AVC: In that case, given that One Flew Over The Cuckoo’s Nest was your first film, how did you find your way into the cast? It was certainly a high-profile way to begin your movie career.


CL: Yeah, there were auditions in New York. Michael Douglas and Martin Fink, the producers—and Milos Forman, of course—all came to New York. And at the auditions, Milos Forman would take maybe five, six, seven actors into a room. It was arranged very much like the meetings in the film. He would be Nurse Ratched, he’d have us in kind of a ring, and he’d shoot questions to us and try to provoke feelings and issues among the group. And that was the nature of the audition. I did that a couple of times, and two or three weeks after I did it the last time, I got the notice that I’d been cast. So I was absolutely thrilled. It was my first film, and I was going to be with Jack Nicholson, who was already an idol for me with all the work he’d done up to that point. I didn’t really know anybody else in the cast, but to be working with Milos Forman and Jack Nicholson was so exciting for me.

Goin’ South (1978)—“Deputy Towfield”
AVC: Was it the Jack Nicholson connection that helped you find your way into Goin’ South?


CL: [Laughs.] Well, that happened in a rather interesting way. I was doing a Broadway musical called Happy End, a Bertolt Brecht/Kurt Weill collaboration, and [Nicholson] was looking for a leading lady, a new actress, to be in Goin’ South, which he was directing. So he came to see Happy End not knowing I was in it but, rather, to see Meryl Streep, who was my co-star. And I remember after the play, the stage manager said that Jack Nicholson was going to be coming back to my dressing room to say hello. And Meryl Streep was there, and he said that there was a script that he’d like for me to see, that he’d like for me to do a part in it. And the film was Goin’ South, and I did it. And ultimately he found Mary Steenburgen to play the role that he was trying to cast. But it was just fortuitous that he came by that night.

AVC: What are your recollections of working with John Belushi?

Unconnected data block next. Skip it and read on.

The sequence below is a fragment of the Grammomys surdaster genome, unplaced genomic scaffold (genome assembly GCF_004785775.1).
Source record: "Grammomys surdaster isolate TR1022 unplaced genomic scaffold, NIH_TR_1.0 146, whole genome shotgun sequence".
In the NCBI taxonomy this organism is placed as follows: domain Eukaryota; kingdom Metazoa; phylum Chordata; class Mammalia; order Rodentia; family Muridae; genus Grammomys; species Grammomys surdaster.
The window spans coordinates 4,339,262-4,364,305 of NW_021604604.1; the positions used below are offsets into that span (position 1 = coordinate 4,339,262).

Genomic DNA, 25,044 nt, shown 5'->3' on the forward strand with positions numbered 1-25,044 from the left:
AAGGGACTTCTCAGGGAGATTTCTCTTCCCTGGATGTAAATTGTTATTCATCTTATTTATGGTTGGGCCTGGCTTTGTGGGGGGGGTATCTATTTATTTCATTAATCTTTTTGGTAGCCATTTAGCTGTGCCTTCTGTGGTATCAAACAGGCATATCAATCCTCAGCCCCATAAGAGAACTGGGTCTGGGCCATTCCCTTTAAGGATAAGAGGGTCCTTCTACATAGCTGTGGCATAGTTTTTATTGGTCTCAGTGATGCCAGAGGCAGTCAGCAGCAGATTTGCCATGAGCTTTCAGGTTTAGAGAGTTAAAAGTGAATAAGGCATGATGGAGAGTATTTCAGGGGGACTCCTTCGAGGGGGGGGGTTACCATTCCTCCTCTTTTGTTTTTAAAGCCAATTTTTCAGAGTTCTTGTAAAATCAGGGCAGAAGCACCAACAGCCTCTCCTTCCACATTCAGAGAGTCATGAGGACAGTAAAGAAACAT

CL: I remember him well. John Belushi was doing Saturday Night Live at the time, which he had to be in New York to do, and we were shooting Goin’ South in Durango, Mexico, which meant that for three or four weeks he had to do Saturday Night Live, fly to Durango—which was fairly complicated, because you had to go to Mexico City and then up to Durango—shoot for a couple of days, and then fly back to New York to do Saturday Night Live again. [Laughs.] But he was wonderful to work with. I mean, he was absolutely right for the part. He had a lot of energy, of course. He was great. We had a good routine together. It was cool.

Taxi (1978-1983)—“Reverend Jim Ignatowski”
AVC: It seems like Danny DeVito was your good-luck charm during the early years of your career: He was in Cuckoo’s Nest, Goin’ South, and then you co-starred with him on Taxi as well.


CL: That’s right! People have speculated whether he said anything or had anything to do with influencing having me come in for Reverend Jim. I do not know whether it’s just all coincidence or whether he had anything to do with any of that. We’ve never talked about it. [Laughs.] I’ve never asked him, so it remains a mystery.

AVC: Taxi was your first full-time series role. Given how much theater you’d done and the gradual build of your film career, did you have any hesitation about doing a TV series?